Over two thousand people have died and over a million homes have been destroyed since the flooding began.
Approximately one-fifth of Pakistan's total land area was underwater at the peak of the flooding. Government is preparing to evacuate close to 500 thousand people due to threat of new flood waves. In a report, “Six months into the floods” the agency warned that millions of people were still in dire need and that the situation could deteriorate further. Oxfam says that although Pakistan’s floods are the biggest emergency of recent times with more than 18 million people affected, the funding for the response has been woefully slow. Five months after floodwaters washed away homes and villages in Pakistan, some parts of the country are still underwater. TranscriptJUDY WOODRUFF: More than five months after floods swamped Pakistan, the process of recovery is barely beginning. FRED DE SAM LAZARO: Kamal Majidulla says its just one of the challenges that will slow the recovery from floods that blanketed almost all corners of Pakistan.
And I think that a fair bit of that has to do with the kind of coverage Pakistan gets around the world, which is, sadly, quite untrue, because you can't sort of take specific little areas where a conflagration is taking place -- and it's a serious conflagration, and it needs to be eradicated, no question about it. FRED DE SAM LAZARO: Although extremists do live in this area, local aid worker Maqsood Alam says they have caused no trouble after the flood. But he also borrowed about $2,000, twice this family's annual income, from neighbors and relatives to help rebuild the simple dwelling that houses an extended family of 10. KALA KHAN (through translator): I saw on TV that, some places, the floods were so drastic, not only did people's crops and homes get washed away, but also their children.
FRED DE SAM LAZARO: For these worst-affected flood victims, most in the downstream Sindh Province, life will likely remain on hold for several months, even years.
FRED DE SAM LAZARO: And, ironically, amid all this flooding, Kamal says Pakistan actually faces a water shortage over the long term, thanks to inefficient use of groundwater on its farmland and the prospect of disappearing Himalayan glaciers that feed this country's rivers.
Most of those who are still homeless are located in the southern province of Sindh, one of the hardest hit districts by the flood. About 20 million people were affected in the natural disaster and 1.7 million houses were damaged or destroyed, said the UNHCR. The flood also wiped out more than 2.2 million hectares of arable land, depriving rural communities of food and resources, said the Red Cross. ISLAMABAD: A senior EU aid official warned Friday that flood waters could linger up to another six months in Pakistan, where he said the magnitude of the crisis meant people were still going without aid. Unprecedented monsoon rains triggered catastrophic flooding across Pakistan in July and August, ravaging an area roughly the size of England and affecting 21 million people in the poverty-stricken country’s worst natural disaster. Parts of Sindh province remain under water in southern Pakistan, where people are still camping on roadsides after the floods washed away their homes and swallowed up rice and wheat fields.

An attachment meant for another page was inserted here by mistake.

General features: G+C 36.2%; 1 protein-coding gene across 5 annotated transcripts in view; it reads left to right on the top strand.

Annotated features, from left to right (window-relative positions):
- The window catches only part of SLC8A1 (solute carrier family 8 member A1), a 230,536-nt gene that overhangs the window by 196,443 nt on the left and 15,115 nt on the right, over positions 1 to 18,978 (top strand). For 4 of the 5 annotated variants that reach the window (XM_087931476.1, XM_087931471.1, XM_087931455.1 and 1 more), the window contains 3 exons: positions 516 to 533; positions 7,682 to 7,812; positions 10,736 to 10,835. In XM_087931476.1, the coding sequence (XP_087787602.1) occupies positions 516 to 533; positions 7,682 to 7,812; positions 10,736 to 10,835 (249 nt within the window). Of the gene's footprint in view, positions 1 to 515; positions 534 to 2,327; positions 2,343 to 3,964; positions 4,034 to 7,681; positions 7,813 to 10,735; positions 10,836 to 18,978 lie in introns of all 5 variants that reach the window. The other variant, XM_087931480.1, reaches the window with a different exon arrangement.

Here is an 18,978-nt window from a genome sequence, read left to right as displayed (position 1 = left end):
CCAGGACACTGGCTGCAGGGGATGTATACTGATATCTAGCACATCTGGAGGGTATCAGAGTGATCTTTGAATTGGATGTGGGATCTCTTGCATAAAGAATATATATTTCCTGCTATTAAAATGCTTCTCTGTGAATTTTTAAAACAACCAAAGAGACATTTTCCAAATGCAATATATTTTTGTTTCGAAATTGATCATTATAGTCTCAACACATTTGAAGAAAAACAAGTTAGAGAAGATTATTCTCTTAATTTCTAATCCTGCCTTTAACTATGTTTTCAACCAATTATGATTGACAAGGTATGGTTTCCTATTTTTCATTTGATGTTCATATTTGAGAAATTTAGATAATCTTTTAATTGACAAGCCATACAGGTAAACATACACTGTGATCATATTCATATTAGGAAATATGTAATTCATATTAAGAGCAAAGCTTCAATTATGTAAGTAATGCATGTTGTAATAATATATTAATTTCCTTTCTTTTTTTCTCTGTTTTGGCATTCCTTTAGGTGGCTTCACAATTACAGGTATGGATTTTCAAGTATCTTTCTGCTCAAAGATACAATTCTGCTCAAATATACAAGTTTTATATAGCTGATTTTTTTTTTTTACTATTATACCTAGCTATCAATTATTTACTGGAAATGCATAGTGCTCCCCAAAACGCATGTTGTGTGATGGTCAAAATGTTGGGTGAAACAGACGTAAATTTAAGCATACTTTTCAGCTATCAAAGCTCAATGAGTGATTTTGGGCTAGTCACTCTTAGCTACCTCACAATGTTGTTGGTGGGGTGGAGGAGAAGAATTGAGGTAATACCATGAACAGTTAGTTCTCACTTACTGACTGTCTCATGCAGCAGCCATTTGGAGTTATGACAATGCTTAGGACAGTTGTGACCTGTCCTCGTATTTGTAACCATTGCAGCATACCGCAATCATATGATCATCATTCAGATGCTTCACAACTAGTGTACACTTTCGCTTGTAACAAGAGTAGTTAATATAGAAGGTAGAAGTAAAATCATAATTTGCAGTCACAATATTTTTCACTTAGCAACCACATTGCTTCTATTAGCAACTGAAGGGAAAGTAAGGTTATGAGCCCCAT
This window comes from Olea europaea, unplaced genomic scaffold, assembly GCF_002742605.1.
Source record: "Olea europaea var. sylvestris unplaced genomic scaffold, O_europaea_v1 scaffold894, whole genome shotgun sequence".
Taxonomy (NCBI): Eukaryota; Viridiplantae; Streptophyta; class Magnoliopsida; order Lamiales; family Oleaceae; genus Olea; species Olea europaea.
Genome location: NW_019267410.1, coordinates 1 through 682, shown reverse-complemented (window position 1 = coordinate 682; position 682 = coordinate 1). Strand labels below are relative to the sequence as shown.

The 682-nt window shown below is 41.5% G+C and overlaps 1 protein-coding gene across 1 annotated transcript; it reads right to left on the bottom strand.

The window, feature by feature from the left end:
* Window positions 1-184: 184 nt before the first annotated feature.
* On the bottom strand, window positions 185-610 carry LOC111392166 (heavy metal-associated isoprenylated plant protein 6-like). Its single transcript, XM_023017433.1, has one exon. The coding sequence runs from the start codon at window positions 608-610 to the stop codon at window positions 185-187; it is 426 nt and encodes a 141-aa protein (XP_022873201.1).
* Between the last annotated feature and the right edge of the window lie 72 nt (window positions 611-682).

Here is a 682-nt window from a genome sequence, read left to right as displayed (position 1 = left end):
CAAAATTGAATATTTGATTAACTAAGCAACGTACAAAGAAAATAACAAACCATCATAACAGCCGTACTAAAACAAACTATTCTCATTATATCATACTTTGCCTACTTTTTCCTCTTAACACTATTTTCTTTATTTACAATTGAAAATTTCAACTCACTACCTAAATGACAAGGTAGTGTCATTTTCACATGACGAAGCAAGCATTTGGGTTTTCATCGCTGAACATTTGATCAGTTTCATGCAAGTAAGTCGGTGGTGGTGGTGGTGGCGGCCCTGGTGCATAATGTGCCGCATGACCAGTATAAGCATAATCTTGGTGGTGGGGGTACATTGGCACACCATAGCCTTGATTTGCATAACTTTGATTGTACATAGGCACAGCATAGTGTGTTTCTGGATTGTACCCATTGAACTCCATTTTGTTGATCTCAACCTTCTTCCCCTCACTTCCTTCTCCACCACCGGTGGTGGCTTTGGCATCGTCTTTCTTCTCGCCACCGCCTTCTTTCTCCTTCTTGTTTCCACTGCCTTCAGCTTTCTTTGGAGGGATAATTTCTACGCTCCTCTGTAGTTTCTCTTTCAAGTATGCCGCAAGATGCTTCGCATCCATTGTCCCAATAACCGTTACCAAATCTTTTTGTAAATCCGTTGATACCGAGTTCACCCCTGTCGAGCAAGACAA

UN and Western officials have described the floods as the biggest natural disaster to face the international aid community and Zangl said the magnitude of the crisis was “tremendous”. Under US pressure, the Pakistani cabinet this week agreed to increase income tax in a bid to raise 470 million dollars for the victims of the floods. Millions of Pakistanis, displaced by the worst flooding in the country's history earlier this year, are now faced with another major threat.
SAWLANI: It's been five months since Pakistan was struck by the worst floods in its history. SAWLANI: In northwestern Pakistan, the Jalozai camp is home to about 70,000 refugees - most of whom were displaced by the floods, while others fled Taliban strongholds in tribal areas. SAWLANI: The UN has called for almost two billion dollars in relief funding ever since the floods reached their peak in August.
The Pakistani government argues it's doing all it can and is about to finalise a national strategy for reconstruction and rehabilitation. One-fifth of Pakistan's land area was ravaged by the monsoon floods that affected 20.3 million people. A hundred days into the flooding crisis in Pakistan millions remain in need of immediate help, a press release of the Office for the Coordination of Humanitarian Affairs (OCHA) released here said Friday.
Of the estimated 18 million people affected by the floods close to 7.2 million are in the southern Sindh province, where almost one million homes have been destroyed.